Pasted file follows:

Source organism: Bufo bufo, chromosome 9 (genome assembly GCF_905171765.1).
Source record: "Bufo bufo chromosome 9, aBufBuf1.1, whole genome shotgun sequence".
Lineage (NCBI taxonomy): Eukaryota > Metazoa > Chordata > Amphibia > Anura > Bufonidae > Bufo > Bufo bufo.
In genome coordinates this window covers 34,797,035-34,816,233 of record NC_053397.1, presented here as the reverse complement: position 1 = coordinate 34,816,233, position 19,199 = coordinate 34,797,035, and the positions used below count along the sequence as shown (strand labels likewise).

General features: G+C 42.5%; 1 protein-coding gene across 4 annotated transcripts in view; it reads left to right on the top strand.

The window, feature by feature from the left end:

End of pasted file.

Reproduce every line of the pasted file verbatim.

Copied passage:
Source organism: Bufo bufo, chromosome 9 (genome assembly GCF_905171765.1).
Source record: "Bufo bufo chromosome 9, aBufBuf1.1, whole genome shotgun sequence".
Lineage (NCBI taxonomy): Eukaryota > Metazoa > Chordata > Amphibia > Anura > Bufonidae > Bufo > Bufo bufo.
In genome coordinates this window covers 34,797,035-34,816,233 of record NC_053397.1, presented here as the reverse complement: position 1 = coordinate 34,816,233, position 19,199 = coordinate 34,797,035, and the positions used below count along the sequence as shown (strand labels likewise).

General features: G+C 42.5%; 1 protein-coding gene across 4 annotated transcripts in view; it reads left to right on the top strand.

The window, feature by feature from the left end: